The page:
Your comment is right on the mark, GTOlover. I think it's very innovative and will be immensely popular, but one of the real geniuses here is the use of the name "3D Pen." When I think of a 3D printer, I think of something that autonomously builds a complicated product, layer by layer, off a software file. I don't think this falls in that category. As you point out, this is more like a very innovative hot glue gun. And as 3D printing continues to get the play it's been getting in the mainstream press, the name "3D Pen" will be a huge plus for this.
I can see this being a really valuable repair tool. But I think it would be limited by the surface you are trying to cling to, since you can't heat it as well. Maybe some sanding or prep work first. But the right material might just do the trick.
The hot glue is a thermoplastic that is melted and extruded through an orifice. As the glue contacts and sticks to a surfce it immediately cools. The term 'glue' may be a bit of a misnomer as the adhesive property is more related to the plastic used and not a chemical bonding.
The hot glue gun is a remarkably simple device that utilizes the human hand to force the glue stick through the heated orifice. The pen described uses a different plastic at a higher temperature, but this plastic is extruded through a heated orifice. The maker was creative in the packaging of the heater and extruder, but it essentially does the same thing as a hot glue gun (albeit more glamorously). The nice thing is the harder plastic (as hot glue tends to stays rubbery) could probably be sanded and sculpted. So yes, in a sense it is 3D printing in a freeform way.
I agree, Liz. I don't have much experience with hot glue guns, but I'd be willing to bet an Eiffel tower made of glue would probably fall/melt fairly quickly. I think there is a lot more to this han simply a remarketing issue.
Their number one question from users is if the 3Doodler can print chocolate, sugar, and other types of food.
Lauren thanks for the interesting post. Wow!!! 3D pen is so interesting, creative. It can draw structures in the space which we can feel and touch them with our hands. If WobbleWorks are successful in using chocolate then 3D pen will become kids favorites allowing them to create chocolate fountains, toys.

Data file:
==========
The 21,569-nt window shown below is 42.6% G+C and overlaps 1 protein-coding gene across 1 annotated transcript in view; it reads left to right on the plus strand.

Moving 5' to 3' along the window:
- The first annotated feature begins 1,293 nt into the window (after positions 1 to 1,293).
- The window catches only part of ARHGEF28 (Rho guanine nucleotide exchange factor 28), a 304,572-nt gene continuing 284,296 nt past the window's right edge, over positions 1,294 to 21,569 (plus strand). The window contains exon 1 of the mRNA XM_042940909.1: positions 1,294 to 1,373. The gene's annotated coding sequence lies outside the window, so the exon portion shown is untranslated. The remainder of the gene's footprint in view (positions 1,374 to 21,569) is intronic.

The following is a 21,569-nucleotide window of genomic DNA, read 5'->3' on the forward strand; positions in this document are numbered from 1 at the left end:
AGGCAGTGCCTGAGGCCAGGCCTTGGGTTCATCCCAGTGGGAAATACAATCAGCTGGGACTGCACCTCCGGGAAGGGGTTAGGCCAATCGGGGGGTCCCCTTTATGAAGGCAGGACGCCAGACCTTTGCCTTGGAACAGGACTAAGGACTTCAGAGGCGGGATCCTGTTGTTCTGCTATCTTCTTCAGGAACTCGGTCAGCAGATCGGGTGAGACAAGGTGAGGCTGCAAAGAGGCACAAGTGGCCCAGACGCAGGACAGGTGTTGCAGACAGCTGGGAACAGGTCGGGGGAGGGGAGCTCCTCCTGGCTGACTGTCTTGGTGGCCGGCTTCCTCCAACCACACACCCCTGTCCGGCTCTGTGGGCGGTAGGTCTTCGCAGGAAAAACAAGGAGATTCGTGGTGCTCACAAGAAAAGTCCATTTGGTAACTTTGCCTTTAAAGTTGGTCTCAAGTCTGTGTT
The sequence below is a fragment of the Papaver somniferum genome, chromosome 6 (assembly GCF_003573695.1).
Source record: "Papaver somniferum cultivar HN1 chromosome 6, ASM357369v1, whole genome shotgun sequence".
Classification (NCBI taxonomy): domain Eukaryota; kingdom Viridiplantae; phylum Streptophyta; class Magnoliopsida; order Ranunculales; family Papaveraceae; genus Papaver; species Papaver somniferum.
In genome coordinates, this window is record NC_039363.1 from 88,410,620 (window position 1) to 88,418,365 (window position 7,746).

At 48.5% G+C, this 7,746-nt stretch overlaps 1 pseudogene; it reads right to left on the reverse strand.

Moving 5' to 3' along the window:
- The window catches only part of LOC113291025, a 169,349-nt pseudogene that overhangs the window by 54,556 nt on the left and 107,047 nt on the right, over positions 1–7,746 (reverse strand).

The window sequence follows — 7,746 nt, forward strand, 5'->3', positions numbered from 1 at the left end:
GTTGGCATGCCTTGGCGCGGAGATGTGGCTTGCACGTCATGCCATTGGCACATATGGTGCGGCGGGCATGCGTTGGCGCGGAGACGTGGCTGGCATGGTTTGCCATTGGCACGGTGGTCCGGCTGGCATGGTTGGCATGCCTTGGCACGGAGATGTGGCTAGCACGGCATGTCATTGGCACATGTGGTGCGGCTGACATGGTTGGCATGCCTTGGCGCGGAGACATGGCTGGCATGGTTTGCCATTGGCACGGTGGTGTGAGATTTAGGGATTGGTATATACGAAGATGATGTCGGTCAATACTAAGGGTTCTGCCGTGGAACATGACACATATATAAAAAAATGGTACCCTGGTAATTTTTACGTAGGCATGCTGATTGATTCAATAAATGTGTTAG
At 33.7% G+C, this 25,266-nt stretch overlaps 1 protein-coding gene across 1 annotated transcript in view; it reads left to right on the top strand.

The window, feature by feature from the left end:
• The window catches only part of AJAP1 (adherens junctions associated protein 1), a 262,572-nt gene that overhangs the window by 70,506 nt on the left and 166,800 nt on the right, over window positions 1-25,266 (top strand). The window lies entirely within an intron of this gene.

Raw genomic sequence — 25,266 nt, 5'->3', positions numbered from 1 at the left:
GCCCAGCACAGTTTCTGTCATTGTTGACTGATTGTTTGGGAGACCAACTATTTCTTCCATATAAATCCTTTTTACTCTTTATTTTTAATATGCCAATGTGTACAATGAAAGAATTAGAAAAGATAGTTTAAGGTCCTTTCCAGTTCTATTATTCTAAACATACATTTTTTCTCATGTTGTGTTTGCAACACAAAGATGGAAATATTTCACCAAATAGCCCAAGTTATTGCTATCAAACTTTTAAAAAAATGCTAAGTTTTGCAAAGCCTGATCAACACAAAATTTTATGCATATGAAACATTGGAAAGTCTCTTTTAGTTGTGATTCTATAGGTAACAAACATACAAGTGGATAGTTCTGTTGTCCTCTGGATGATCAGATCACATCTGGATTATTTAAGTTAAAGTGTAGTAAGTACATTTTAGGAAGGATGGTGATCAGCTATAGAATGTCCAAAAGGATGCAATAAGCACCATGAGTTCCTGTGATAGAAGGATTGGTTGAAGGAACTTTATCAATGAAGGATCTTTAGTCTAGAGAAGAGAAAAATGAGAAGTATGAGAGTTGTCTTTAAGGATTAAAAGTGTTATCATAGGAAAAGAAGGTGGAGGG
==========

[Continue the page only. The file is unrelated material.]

Robots that walk have come a long way from simple barebones walking machines or pairs of legs without an upper body and head. Much of the research these days focuses on making more humanoid robots. But they are not all created equal.
The IEEE Computer Society has named the top 10 trends for 2014. You can expect the convergence of cloud computing and mobile devices, advances in health care data and devices, as well as privacy issues in social media to make the headlines. And 3D printing came out of nowhere to make a big splash.
For industrial control applications, or even a simple assembly line, that machine can go almost 24/7 without a break. But what happens when the task is a little more complex? That’s where the “smart” machine would come in. The smart machine is one that has some simple (or complex in some cases) processing capability to be able to adapt to changing conditions. Such machines are suited for a host of applications, including automotive, aerospace, defense, medical, computers and electronics, telecommunications, consumer goods, and so on. This discussion will examine what’s possible with smart machines, and what tradeoffs need to be made to implement such a solution.